Also, local attractions are key to a well-rounded trip. Oftentimes the local parks and recreation departments have resources so you can look into wildlife or cave tours. Also, local groups may host accompanied day trips.
However, if you wish to take advantage of these options, you must plan ahead to see what you need to bring or if you need reservations or a local license to participate.
Camping Prep Checklist: What Do I Need?
You already know the basics of what to bring camping, but camping in the spring has some special considerations.
9. Staying warm and dry
As we mentioned, the weather is fickle in the spring, so having the right clothing makes a huge difference. No one wants to be cold and wet while trying to relax.
Be sure to pack plenty of layers so you can add or remove those layers as the weather changes. Also, consider the fabric of the clothing. For example, a base layer that wicks moisture away from your skin is ideal.
Also, consider your rain gear. Having rainboots and other raingear can help keep you from becoming cold and wet. Plus, those rainboots are helpful in the mud.
Furthermore, consider where you sleep. You certainly need a warmer sleeping bag than you might bring in the summer. Also, if you plan to sleep on the ground, consider a pad to go under your sleeping bag. Sleeping pads help you not lose heat to the cold ground.
Klymit Inertia X Frame Sleeping Pad at Bob Wards
Lastly, think back to what you learned about transporting firewood. If you cannot bring it with you, grab some locally.
A campfire is an ideal way to stay warm, so having a starter back of dry wood is helpful. Plus, having that first fire gives you an opportunity to dry out the other wet wood you might source near your campground.
10. Spring camping and mealtime
Warm foods help you stay warm, and you already thought about what kind of hearty and filling meals you want to have while camping.
However, your spring camping prep checklist should include a way to warm up or cook your foods.
Cooking over an open fire is easy, as is using a camp stove. However, each uses different equipment. Plan to grab the gear necessary for either cooking situation.
If you usually cook over a fire, remember camping in the spring includes the challenge of staying dry. Therefore dry firewood is sometimes hard to come by.
If you thought about adding a camp stove to your list of camp gear, now is a great time to do so. Just don’t forget the propane.
Also, don’t forget to have a way to heat water for hot tea, hot chocolate, and coffee. Therefore, a camp kettle is useful for both a campfire and a camp stove. Or, consider a propane coffee maker to make all your morning cup of coffee dreams come true.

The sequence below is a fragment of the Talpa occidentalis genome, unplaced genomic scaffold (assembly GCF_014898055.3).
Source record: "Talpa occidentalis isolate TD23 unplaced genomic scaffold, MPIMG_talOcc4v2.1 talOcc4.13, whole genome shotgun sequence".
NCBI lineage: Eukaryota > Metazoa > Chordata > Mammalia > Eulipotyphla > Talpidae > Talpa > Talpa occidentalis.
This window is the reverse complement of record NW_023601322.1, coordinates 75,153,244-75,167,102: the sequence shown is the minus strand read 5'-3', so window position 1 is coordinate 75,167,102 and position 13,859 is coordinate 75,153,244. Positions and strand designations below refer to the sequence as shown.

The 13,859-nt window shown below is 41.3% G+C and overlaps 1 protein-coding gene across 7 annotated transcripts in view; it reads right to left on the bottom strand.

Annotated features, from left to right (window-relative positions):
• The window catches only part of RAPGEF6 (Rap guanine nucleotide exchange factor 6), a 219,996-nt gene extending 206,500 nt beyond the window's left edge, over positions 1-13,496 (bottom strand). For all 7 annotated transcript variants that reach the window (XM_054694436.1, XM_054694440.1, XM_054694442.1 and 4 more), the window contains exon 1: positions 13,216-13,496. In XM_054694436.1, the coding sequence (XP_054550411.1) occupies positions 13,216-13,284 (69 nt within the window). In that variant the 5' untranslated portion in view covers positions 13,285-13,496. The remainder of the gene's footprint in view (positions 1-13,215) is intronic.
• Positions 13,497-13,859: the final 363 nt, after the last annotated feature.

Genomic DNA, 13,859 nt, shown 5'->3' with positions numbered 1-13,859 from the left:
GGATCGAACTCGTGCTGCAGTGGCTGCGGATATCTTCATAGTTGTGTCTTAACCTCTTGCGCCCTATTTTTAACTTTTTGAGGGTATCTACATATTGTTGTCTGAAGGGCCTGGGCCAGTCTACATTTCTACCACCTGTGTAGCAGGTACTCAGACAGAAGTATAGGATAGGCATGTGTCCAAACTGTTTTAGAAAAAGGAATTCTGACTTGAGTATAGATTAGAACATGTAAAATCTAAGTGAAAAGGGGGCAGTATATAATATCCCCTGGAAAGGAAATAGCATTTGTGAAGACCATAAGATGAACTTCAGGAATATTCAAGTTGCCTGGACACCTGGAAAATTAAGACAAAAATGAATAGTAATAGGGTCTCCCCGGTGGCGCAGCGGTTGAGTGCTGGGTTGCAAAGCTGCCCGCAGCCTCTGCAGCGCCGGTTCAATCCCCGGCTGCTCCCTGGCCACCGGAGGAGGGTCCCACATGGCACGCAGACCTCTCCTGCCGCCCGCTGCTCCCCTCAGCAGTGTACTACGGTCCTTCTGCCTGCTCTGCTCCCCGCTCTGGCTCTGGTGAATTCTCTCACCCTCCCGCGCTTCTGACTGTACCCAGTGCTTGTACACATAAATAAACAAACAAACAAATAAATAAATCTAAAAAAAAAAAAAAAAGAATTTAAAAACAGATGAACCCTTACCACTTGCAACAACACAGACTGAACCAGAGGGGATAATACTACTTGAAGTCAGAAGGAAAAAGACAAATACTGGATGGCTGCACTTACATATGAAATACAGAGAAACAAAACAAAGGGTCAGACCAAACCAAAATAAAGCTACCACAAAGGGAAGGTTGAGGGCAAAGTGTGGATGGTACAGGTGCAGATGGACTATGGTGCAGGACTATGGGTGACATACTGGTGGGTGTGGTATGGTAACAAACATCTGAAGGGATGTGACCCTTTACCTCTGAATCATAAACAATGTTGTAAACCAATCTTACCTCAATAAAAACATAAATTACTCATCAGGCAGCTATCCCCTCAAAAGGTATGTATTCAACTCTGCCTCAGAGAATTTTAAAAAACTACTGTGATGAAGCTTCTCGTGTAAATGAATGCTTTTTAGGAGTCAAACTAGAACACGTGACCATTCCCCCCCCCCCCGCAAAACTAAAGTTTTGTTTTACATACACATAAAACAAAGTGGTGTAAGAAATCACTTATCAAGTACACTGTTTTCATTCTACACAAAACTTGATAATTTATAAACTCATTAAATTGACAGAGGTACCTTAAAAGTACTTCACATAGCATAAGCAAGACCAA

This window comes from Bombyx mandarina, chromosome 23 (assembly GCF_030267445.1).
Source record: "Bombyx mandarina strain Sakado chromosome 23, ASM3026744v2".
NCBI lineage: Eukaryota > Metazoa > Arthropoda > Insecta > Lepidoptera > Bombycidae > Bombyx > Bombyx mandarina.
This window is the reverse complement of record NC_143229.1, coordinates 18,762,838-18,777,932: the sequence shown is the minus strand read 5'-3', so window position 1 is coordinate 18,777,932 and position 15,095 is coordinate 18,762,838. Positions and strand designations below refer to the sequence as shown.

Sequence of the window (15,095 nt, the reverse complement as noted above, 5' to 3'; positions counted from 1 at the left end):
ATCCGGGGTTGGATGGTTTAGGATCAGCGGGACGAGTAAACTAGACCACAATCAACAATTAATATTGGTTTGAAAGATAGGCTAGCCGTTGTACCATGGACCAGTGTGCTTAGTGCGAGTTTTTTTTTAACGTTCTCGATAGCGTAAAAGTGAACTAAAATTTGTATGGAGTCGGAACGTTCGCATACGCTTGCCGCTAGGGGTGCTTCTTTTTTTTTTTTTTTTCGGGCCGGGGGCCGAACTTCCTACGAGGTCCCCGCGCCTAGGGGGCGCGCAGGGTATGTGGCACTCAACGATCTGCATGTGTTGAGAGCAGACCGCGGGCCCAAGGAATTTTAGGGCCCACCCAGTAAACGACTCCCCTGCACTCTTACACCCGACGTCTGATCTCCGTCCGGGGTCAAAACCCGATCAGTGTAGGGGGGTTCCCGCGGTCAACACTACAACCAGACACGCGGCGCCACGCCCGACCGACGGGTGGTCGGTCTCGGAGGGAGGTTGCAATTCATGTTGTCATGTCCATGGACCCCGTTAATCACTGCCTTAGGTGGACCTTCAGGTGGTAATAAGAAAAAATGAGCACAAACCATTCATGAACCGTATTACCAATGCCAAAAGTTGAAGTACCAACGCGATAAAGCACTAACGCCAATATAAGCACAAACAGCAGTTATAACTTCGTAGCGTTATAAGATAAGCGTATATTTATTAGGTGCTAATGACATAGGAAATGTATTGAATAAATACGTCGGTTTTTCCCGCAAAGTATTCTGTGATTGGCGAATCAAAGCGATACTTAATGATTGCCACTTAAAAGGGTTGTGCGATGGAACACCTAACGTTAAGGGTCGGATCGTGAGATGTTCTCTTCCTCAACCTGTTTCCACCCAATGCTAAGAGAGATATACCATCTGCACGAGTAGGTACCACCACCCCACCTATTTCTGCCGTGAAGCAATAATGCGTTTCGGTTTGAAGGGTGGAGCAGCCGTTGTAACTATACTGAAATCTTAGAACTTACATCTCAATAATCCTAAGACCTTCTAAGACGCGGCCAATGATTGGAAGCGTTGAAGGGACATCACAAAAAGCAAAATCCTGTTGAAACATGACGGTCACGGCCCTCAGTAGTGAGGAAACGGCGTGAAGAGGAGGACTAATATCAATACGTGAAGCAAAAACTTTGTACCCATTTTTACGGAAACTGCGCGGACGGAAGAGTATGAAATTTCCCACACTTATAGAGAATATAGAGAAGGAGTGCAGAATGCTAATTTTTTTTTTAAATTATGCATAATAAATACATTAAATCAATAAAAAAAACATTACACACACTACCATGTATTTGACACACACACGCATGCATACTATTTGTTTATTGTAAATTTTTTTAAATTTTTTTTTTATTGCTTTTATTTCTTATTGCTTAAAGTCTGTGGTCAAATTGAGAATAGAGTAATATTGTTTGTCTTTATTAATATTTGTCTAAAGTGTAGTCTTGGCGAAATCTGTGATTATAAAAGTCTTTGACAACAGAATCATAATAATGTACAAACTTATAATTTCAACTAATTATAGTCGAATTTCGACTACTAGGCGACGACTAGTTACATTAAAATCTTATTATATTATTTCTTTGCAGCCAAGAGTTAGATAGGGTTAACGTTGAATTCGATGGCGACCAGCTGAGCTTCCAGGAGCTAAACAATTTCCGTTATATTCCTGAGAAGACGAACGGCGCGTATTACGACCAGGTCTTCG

11. The sun feels so nice
Those first rays of spring sun are amazing, and getting a daily dose of vitamin D has all kinds of benefits.
However, even though the sun is not as strong as it is in the summer, you can still get a sunburn.
Therefore, sun protection is a must, even when the sun feels weak.
While you are at it, grab the bug protection, too. While there are fewer bugs in the spring, there are still some around.
12. You want me to do what?
Part of your camping prep checklist is gathering what you need for your adventures.
We realize some campers just want to sit by the fire in their camp chair or read in the hammock, and that is a fantastic way to spend your downtime. We would probably join you, in fact.
However, some spring camping trips have opportunities to go on backpacking or hiking excursions away from camp. Other times there are local adventures such as wildlife tours, kayaking, or even caves to explore.
If you hope to partake in any of these adventures, you must have the proper gear.
For instance, the shoes you wear hiking are likely very different than what you wear around camp.
Also, boating, fishing, and many other activities mean you need to have or rent some of your own equipment. In some cases, you might need to purchase a license.
Time to Go
Before you head out for a camping trip, there are a few things you need to do to ensure you are prepared and comfortable.
All the planning and prep work will pay off.
First, you must get your camping gear out and inspect and repair any items that need care. Items like tents, air mattresses, and tarps need special attention.
This is also a great time to ensure you have fresh batteries, enough propane, and that everything works well.
Furthermore, you should look ahead at the weather, the firewood situation, and any other details about your intended campsite.
Next, you must pack, keeping in mind all you learned about the local weather and planned activities. You might need extra gear depending on your activities.
Using this spring camping prep checklist is sure to make your camping experience stress-free.
- Check for holes and worn spots on tents and tarps
- Check your batteries, propane, and camp stove
- Everything else gets a once-over
- Check the weather
- Plan for firewood
- Menu plan
- Consider local wildlife
- Plan outings and adventures
- Pack layers of clothing and bedding for warmth
- Ensure you have a way to heat food
- Pack sunscreen and bug spray
- Pack necessary gear for your outings and adventures
How did your spring camping trip go? Answer in the comments.
A teacher by trade, Victoria splits her free time between freelance writing, her camping blog, and (frantically) guiding her teenagers into becoming functional adults.
Last update on 2021-06-14 at 20:25 / Affiliate links / Images from Amazon Product Advertising API